The dollar shows strength; a shockingly robust January jobs report turns ‘good news into bad news’ for markets

Outside of stocks, the U.S. dollar was stronger against the major currencies last week. However, Gold (down 2.4%) posted its biggest weekly loss since October, following six straight weeks of gains. In addition, West Texas Intermediate (WTI) oil settled lower by nearly 8.0% as investors started questioning the potential strength of China’s COVID-19 recovery.

U.S. Treasury prices were mostly weaker last week, with the yield curve flattening. The 2-year Treasury yield ended at 4.31%, while the 10-year yield finished at 3.54%. Strength in Treasury prices faded at the end of the week after the Labor Department reported the U.S. economy added a stunning +517,000 new jobs in January, the strongest monthly job gain since July 2022. In addition, the unemployment rate sank to 3.4%, the lowest jobless level since May 1969. Notably, job growth was broad-based across industries last month, with leisure and hospitality adding a whopping 128,000 new jobs. And while the January nonfarm payrolls report crushed estimates, wage growth was mostly in line with expectations. The overall takeaway? Employers, in aggregate, aggressively added to staff last month, despite high-profile layoff announcements suggesting the contrary. At the same time, average hourly earnings did not spike higher, meaning the addition of new payrolls in January was accomplished without putting an upward strain on labor inflation — a positive sign for employers moving forward.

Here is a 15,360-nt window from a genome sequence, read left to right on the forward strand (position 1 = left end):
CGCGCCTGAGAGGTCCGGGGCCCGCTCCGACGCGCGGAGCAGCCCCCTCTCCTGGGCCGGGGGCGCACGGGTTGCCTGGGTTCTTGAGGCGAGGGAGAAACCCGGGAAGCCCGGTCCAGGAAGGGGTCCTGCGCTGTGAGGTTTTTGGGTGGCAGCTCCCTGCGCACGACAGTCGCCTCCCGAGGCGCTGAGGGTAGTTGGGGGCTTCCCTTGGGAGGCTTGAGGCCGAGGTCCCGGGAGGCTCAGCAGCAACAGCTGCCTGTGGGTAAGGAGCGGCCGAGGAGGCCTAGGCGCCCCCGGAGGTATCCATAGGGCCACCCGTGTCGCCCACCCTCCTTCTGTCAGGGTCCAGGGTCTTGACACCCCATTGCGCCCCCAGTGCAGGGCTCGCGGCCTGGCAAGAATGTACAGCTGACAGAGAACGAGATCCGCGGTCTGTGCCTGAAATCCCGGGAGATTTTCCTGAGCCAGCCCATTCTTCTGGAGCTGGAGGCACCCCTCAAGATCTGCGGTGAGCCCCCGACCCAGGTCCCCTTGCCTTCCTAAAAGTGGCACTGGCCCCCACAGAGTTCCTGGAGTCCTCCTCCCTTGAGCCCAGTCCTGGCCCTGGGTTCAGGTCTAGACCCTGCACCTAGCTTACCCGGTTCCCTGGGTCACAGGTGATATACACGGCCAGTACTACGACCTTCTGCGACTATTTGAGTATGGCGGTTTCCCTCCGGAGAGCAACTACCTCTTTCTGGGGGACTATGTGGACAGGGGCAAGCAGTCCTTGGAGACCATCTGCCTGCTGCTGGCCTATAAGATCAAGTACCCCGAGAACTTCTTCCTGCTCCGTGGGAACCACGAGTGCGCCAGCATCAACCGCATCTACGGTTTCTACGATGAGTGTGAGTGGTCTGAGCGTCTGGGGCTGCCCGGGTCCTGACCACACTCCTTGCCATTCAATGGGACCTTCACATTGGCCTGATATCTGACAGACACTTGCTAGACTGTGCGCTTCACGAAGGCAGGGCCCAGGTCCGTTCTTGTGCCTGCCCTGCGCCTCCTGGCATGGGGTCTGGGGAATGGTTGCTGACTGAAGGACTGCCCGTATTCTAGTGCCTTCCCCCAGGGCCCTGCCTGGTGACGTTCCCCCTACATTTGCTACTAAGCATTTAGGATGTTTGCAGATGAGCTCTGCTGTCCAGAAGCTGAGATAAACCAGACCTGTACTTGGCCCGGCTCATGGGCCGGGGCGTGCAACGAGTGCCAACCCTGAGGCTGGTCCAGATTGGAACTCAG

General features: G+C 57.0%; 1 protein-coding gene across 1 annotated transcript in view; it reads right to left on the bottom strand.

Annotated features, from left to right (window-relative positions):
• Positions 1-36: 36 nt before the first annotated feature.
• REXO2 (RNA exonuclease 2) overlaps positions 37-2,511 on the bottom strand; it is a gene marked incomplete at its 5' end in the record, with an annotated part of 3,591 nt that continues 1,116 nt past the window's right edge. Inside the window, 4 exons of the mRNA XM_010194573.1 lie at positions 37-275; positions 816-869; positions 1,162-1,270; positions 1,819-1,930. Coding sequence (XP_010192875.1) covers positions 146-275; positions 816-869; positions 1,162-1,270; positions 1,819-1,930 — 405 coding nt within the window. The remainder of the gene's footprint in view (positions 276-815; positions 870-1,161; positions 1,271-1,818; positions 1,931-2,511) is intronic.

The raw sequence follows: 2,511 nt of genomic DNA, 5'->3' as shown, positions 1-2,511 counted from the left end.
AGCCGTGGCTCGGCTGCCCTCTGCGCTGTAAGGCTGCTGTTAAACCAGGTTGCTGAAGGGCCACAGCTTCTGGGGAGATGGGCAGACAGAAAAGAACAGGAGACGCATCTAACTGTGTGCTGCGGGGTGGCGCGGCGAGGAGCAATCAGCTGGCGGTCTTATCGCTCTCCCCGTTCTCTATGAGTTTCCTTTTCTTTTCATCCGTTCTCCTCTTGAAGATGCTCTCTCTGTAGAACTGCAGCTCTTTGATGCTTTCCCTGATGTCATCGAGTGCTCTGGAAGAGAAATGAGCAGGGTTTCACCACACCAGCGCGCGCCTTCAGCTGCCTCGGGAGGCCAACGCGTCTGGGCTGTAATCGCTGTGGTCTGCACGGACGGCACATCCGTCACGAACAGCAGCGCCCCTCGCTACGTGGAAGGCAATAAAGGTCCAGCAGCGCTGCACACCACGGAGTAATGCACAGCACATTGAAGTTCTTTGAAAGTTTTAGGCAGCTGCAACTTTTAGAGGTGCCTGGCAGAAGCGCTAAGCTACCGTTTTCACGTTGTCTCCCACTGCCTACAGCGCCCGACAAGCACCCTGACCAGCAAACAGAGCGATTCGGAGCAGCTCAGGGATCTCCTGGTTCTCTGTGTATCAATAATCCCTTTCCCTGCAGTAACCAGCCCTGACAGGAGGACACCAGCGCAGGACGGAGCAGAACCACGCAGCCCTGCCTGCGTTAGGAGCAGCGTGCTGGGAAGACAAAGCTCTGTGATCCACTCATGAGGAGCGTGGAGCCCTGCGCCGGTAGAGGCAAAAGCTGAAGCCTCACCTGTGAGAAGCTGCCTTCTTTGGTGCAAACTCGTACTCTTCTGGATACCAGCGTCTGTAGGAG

Nevertheless, the shockingly robust January jobs report, combined with roughly 11 million job openings in December (nearly two jobs for every available worker), certainly complicates the Federal Reserve’s calculus in slowing the economy down to lower inflation. And while seasonal factors may have played a role in the unexpectedly large pop in job gains last month, there is little doubt the employment backdrop remains an incredibly strong pillar of the U.S. economy. Bottom line: Evidence of its continued resiliency, combined with falling inflation, continues to fuel a building soft-landing thesis for the economy in 2023, which has been the dominant catalyst in lifting asset prices this year.